Prince Rupert B.C. to Bothell, Washington

Exploring B.C.

North Pacific Cannery, Prince Rupert


North Pacific Cannery’s history is unique and is comparable to few if any of the other canneries on the west coast of North America. North Pacific Canning Company was formed on November 28, 1888. It had almost 90 years continuous salmon production and fish processing until ending in the late 1970s.

In these isolated locales, accessible only by boat or rail, there was a need for staff housing to provide lodging for the workers, who would live on site through the canning season. At most of these canneries, labour was divided according to race and culture, with Japanese fishing and net mending, First Nations fishing and working on the cannery line, Chinese on the cannery line and cooking, and Europeans fishing and managing. This multicultural but segregated arrangement is characteristic of the early north coast canneries. North Pacific has much of its village intact, although all of the First Nations and Chinese houses, as well as most of the Japanese buildings, have been lost through obsolescence and neglect.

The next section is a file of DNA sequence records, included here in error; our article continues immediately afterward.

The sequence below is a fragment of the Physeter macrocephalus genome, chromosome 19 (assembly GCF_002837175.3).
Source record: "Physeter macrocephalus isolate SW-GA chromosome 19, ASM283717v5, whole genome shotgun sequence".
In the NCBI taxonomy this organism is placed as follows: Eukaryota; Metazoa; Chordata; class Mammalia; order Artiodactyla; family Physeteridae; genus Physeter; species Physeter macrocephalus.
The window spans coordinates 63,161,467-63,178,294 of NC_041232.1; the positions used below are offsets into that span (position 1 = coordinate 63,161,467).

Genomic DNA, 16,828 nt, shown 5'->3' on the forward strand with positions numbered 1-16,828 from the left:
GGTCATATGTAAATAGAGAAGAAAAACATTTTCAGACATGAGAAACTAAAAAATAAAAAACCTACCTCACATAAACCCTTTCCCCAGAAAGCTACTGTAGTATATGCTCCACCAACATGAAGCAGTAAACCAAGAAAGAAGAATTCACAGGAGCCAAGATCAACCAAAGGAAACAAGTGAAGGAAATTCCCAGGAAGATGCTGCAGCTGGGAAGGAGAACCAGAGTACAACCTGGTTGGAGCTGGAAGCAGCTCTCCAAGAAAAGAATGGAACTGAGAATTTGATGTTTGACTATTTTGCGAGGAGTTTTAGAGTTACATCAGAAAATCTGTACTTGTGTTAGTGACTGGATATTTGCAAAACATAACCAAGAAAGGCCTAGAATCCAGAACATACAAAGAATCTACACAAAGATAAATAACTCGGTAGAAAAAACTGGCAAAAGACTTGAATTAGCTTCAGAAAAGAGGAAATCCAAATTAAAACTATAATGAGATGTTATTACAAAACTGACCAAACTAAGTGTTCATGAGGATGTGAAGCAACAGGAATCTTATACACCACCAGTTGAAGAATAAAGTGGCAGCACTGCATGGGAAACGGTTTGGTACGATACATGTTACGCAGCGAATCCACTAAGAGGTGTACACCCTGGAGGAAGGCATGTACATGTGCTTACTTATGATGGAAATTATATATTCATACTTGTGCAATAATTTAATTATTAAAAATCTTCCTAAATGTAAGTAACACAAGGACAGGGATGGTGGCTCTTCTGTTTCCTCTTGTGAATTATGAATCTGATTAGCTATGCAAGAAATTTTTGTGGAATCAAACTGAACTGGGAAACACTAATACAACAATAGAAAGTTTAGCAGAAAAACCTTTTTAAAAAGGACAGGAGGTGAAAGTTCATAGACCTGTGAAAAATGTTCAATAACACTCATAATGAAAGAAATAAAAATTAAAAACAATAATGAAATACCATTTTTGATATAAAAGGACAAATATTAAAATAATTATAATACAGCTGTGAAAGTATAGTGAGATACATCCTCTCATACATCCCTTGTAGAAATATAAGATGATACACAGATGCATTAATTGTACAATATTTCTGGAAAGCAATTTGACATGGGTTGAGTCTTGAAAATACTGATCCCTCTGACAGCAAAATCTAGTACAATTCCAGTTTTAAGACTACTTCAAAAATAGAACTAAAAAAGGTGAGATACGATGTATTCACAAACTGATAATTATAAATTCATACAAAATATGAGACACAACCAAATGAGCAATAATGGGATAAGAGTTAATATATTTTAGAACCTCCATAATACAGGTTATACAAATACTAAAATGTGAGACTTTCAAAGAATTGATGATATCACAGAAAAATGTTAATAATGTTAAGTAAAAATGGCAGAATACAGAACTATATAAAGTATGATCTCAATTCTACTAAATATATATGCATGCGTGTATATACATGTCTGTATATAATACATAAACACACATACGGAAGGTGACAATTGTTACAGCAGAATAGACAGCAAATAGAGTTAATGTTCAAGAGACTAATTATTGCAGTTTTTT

North Pacific Cannery National Historical Site History
Kitwanga to Quesnel
Silver Lake Campground
Arriving in Bothell, Washington: daughter Julie, son Ben and grandson Drake
Welcoming dinner

Author: David Willett

Worked at Agilent Technologies and Hewlett-Packard, attended University of Washington and Michigan State University, lived in the Netherlands, the Peoples Republic of China and the United States, visited 36 countries, 11 of 13 Canadian Provinces and all 50 U.S. states, living in Fort Collins, CO, USA

3 thoughts on “Prince Rupert B.C. to Bothell, Washington”

  1. I enjoy all the great pictures and commentary of your journey. What a wonderful experience! Thank you for sharing all these special moments.

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